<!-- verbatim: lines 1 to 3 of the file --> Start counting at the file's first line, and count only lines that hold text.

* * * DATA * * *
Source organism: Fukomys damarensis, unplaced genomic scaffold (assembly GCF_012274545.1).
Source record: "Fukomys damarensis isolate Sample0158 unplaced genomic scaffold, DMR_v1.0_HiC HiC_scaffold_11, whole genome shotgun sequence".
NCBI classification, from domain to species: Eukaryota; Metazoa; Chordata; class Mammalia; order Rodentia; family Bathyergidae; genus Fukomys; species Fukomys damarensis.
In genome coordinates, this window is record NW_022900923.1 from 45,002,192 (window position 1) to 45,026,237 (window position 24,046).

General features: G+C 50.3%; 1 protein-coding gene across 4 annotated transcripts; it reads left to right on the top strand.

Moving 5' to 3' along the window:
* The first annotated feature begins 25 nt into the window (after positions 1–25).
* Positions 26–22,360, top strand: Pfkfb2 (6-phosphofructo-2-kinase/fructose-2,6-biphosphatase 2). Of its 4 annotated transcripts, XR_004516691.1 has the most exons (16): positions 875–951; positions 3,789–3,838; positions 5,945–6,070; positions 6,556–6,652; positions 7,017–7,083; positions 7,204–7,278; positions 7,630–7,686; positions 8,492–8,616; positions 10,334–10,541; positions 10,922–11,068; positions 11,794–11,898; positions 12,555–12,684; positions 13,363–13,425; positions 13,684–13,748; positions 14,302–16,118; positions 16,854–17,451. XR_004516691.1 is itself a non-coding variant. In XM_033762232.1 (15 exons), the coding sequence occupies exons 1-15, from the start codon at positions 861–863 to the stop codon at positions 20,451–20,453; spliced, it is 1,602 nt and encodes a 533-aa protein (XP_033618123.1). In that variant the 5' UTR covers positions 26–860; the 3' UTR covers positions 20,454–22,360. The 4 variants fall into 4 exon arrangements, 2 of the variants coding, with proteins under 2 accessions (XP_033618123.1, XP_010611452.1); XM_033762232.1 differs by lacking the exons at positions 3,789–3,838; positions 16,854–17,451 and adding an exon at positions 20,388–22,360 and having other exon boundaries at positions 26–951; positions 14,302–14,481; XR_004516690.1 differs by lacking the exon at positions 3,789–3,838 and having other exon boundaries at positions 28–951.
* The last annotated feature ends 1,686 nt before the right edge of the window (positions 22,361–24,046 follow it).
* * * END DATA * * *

Source organism: Fukomys damarensis, unplaced genomic scaffold (assembly GCF_012274545.1).
Source record: "Fukomys damarensis isolate Sample0158 unplaced genomic scaffold, DMR_v1.0_HiC HiC_scaffold_11, whole genome shotgun sequence".
NCBI classification, from domain to species: Eukaryota; Metazoa; Chordata; class Mammalia; order Rodentia; family Bathyergidae; genus Fukomys; species Fukomys damarensis.